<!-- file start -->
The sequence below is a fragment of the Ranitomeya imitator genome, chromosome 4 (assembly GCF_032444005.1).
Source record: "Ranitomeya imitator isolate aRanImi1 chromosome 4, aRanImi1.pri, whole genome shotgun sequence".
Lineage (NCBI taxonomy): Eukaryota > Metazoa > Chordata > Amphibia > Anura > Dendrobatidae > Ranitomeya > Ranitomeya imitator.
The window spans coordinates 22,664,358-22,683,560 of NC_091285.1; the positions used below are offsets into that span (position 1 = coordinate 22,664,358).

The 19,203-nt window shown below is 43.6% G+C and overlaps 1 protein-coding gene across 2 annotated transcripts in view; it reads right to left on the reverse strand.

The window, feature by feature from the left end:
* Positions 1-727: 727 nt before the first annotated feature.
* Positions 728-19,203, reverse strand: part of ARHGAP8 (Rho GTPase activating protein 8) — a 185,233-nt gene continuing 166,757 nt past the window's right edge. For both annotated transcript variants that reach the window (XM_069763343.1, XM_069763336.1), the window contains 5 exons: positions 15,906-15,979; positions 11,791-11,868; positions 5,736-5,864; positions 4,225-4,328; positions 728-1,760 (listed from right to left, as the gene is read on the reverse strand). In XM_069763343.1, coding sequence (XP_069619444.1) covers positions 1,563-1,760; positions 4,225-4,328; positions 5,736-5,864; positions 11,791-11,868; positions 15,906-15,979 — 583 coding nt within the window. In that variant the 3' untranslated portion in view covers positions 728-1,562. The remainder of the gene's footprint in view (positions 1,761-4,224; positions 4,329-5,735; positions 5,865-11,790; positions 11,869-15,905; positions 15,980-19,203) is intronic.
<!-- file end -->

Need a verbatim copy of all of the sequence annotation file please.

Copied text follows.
The sequence below is a fragment of the Ranitomeya imitator genome, chromosome 4 (assembly GCF_032444005.1).
Source record: "Ranitomeya imitator isolate aRanImi1 chromosome 4, aRanImi1.pri, whole genome shotgun sequence".
Lineage (NCBI taxonomy): Eukaryota > Metazoa > Chordata > Amphibia > Anura > Dendrobatidae > Ranitomeya > Ranitomeya imitator.
The window spans coordinates 22,664,358-22,683,560 of NC_091285.1; the positions used below are offsets into that span (position 1 = coordinate 22,664,358).

The 19,203-nt window shown below is 43.6% G+C and overlaps 1 protein-coding gene across 2 annotated transcripts in view; it reads right to left on the reverse strand.

The window, feature by feature from the left end:
* Positions 1-727: 727 nt before the first annotated feature.
* Positions 728-19,203, reverse strand: part of ARHGAP8 (Rho GTPase activating protein 8) — a 185,233-nt gene continuing 166,757 nt past the window's right edge. For both annotated transcript variants that reach the window (XM_069763343.1, XM_069763336.1), the window contains 5 exons: positions 15,906-15,979; positions 11,791-11,868; positions 5,736-5,864; positions 4,225-4,328; positions 728-1,760 (listed from right to left, as the gene is read on the reverse strand). In XM_069763343.1, coding sequence (XP_069619444.1) covers positions 1,563-1,760; positions 4,225-4,328; positions 5,736-5,864; positions 11,791-11,868; positions 15,906-15,979 — 583 coding nt within the window. In that variant the 3' untranslated portion in view covers positions 728-1,562. The remainder of the gene's footprint in view (positions 1,761-4,224; positions 4,329-5,735; positions 5,865-11,790; positions 11,869-15,905; positions 15,980-19,203) is intronic.